I know what you're thinking. It's the day before Christmas, we're in the middle of Hanukkah, and I want to talk about vampires. Aren't I a couple of months too late?
No, I'm not, because the vampires in your kitchen are there all year round. Your coffee maker, your microwave, and your under the counter radio/cd player may all be vampires, sucking (and wasting) energy when they are not in use. A vampire load is a term that describes the energy drawn from electronics when they are turned off, yet still consuming energy.
I spent many years under the impression that the energy drawn when electronics are not in use was so miniscule that it made no difference at all. Turns out, vampire loads are responsible for 6% of America's energy usage. That's a lot of greenhouse gases being created for literally no reason.
What are some of the specific power sucking devices in a typical home?
any item that can be turned on or off with a remote control, or that has an instant-on feature, is continually using energy even when turned off
plugged in chargers for cell phones, mp3 players or other devices that need to be charged draw energy even when the device is removed
any device with an LED clock (alarm clocks, DVD players, microwave ovens, coffee makers, etc.)
refrigerator ice makers that aren't making ice because the sensor senses the tray is full
computers, monitors, printers
electronic exercise equipment that has a display
How many of these items do you have in your kitchen? In mine, I have a microwave, a coffee maker, a clock/radio/cd player with a remote control, and an ice maker. If my kitchen wasn't so small, I'd probably have more.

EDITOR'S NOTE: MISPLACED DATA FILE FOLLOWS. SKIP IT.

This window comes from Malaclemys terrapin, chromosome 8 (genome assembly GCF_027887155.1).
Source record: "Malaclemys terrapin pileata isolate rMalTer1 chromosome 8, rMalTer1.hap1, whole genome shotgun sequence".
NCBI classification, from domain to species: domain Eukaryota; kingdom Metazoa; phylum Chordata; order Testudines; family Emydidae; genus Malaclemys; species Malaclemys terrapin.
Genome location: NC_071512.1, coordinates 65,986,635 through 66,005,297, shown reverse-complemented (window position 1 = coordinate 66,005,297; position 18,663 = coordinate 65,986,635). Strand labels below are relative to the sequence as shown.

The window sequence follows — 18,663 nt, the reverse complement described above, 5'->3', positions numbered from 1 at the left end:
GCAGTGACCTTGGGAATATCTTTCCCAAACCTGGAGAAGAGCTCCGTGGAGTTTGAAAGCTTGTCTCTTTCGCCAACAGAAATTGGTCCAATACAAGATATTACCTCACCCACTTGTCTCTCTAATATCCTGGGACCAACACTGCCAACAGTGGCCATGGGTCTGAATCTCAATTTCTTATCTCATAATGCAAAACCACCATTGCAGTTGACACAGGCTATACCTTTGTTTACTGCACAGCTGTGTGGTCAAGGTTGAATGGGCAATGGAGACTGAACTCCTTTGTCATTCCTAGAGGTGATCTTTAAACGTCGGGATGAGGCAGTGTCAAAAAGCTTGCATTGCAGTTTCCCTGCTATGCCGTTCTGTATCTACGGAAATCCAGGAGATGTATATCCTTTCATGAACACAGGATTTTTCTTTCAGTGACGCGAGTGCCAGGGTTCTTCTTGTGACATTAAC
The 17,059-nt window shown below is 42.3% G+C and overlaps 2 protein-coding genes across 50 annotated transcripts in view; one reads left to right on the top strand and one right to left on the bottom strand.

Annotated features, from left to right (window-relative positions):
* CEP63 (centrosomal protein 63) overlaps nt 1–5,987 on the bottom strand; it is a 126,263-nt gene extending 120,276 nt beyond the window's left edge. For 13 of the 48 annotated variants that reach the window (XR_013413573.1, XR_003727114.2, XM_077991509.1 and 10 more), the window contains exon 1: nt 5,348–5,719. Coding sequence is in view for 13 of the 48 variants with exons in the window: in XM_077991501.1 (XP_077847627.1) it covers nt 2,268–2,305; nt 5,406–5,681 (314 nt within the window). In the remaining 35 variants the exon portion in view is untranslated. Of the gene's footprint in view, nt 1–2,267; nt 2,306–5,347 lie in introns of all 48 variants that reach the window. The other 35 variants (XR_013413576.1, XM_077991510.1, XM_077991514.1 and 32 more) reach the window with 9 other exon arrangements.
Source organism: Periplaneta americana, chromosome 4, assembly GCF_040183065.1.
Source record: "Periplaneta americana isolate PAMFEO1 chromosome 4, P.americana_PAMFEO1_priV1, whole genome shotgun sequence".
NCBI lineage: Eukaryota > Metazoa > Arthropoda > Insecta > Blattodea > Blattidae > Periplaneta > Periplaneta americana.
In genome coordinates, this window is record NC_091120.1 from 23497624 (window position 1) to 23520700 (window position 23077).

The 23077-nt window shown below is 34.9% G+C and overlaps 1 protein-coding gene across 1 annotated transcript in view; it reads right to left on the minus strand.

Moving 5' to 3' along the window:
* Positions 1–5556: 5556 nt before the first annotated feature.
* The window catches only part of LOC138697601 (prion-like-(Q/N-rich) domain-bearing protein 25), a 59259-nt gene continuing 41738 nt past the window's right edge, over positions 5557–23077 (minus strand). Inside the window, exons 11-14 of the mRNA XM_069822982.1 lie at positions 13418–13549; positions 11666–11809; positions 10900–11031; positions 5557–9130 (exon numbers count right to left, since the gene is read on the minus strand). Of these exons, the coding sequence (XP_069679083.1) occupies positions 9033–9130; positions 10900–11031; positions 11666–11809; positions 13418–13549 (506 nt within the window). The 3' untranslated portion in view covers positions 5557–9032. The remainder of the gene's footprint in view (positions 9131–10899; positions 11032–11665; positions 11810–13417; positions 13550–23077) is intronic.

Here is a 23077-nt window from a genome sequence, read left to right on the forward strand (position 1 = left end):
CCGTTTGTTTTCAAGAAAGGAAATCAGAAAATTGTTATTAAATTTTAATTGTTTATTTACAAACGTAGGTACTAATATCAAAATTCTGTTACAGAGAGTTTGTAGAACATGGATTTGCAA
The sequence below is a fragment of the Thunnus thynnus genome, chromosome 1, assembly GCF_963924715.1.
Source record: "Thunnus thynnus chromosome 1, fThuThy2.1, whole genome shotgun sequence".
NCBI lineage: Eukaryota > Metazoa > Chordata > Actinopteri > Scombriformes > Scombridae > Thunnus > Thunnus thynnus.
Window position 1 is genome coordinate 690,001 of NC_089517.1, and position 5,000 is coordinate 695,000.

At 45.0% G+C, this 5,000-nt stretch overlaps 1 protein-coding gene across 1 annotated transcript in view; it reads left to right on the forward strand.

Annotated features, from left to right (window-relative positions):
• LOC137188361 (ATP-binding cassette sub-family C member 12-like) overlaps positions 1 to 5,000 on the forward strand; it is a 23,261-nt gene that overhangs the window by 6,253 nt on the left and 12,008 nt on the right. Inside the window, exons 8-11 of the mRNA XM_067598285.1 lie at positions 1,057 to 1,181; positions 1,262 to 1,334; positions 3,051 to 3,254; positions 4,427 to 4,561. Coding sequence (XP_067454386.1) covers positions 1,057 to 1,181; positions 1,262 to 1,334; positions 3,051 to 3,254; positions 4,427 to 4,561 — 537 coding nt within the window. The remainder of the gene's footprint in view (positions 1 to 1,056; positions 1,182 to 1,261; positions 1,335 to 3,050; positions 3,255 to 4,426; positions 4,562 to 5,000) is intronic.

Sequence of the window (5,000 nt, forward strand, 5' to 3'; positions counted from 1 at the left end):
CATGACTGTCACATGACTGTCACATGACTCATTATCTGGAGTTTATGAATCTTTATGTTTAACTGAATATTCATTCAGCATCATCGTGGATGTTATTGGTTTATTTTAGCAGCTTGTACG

Controlling vampires in the kitchen, or anywhere else in your home, is easy. No garlic or silver bullets required (still, you should always have garlic in your kitchen). Just make sure these electronic devices are truly off when they are off. For many of them, all you need to do is unplug them. In the case of your refrigerator ice maker, there is probably a little button that allows you to turn it to off.
One of the hassles with unplugging many of these items is that it disrupts the display. Programmable coffee makers or programmed radio stations lose the information you've input. For me, it's just something I've gotten use to. Everyone knows that the time on the microwave is wrong because I never reset it when I plug the thing in. Same with the coffee maker which is only plugged in for two hours a so a morning when there is actually coffee in it.
Another way to take care of making sure these devices are truly off is to plug as many as you can into one power strip, and just turn the power strip off. This wouldn't work in my kitchen - none of the vampire electronics I have are near each other. But for other places in the house, it works great for computer and tv/stereo equipment.
If you want to start controlling the vampires in your home that are sucking away energy (and money), start in the kitchen. Once you see how easy it is, you can work your way around the rest of the house.